Much has been written about the angle(s) that we should be sharpening plane irons, chisels, etc. A truly sharp edge is defined as two surfaces meeting at an exact point, the crisper if you will that those surfaces meet the sharper that that edge becomes. There are different angles for different tasks that one does. For instance, a paring chisel used in truing up tenon cheeks should have a shallower angle of let’s say 20 degrees, while a mortise chisel should have a steep angle of 30-35 degrees so when subjected to chopping out mortises one doesn’t ‘roll over’ the edge. All of this depends in part to what sort of wood we are working with.
That all said now there are secondary bevels to the primary bevel. There are micro bevels done on the back of the plane iron, chisel etc. All ways that when ones skill level increases so can one experiment with these different approaches to sharpening.
Because of the volume of sharpening that I do for clients, for the initial sharpening I use a Work Sharp. This allows me not only to create the perfect angle but also to back flatten whatever I’m sharpening. My goal when I sharpen is to create a mirror surface working to 1000 grit then honing with a leather stropping board and chromium oxide compound.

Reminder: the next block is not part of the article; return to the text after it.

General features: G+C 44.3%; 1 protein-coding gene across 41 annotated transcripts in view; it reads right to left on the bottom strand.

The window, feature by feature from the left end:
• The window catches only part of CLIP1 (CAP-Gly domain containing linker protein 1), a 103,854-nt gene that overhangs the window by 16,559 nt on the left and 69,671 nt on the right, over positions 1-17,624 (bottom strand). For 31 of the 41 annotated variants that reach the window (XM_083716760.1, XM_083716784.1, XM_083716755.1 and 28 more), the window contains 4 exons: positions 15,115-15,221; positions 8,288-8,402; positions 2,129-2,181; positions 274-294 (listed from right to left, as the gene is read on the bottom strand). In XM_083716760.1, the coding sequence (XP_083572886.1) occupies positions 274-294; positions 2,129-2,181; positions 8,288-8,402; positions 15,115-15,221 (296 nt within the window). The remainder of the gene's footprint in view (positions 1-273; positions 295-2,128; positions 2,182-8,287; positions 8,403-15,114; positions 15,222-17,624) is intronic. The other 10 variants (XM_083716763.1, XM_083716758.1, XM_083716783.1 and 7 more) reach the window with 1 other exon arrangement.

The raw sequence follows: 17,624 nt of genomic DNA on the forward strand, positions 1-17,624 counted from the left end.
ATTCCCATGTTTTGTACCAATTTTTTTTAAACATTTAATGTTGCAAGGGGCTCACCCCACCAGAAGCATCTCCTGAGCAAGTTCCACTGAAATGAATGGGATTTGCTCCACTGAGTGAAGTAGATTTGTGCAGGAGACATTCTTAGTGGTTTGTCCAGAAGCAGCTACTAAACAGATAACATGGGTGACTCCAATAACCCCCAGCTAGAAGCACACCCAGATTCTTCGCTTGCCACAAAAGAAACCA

I used to try and cater to each individuals needs by putting together edge angles that they preferred. I no longer do that, instead I sharpen straight primary bevels of 25 degrees. Now this is for general sharpening when I’m doing a batch of plane irons for instance. If a client sends me a new set of mortise chisels or a set of paring chisels I will set up and do different primary bevels. I will however leave the secondary beveling and micro beveling to the client.
The purpose of this blog entry is to help out those folks that are stumped or think there is a mystery to sharpening. This article is in no way meant to be final treatise on sharpening, rather just some thoughts that I have. Since we have at our hands (or fingertips) literally hundreds of books and so forth on all aspects of woodworking it is easy to get mired in facts, figures what have you. Somewhere along the line we need to step back and see that it’s the joy of creating and working with wood that should be our goal…the true fun of making something with our own hands.
All for now, good luck, play safe and God Bless!
Yours in Shavings,
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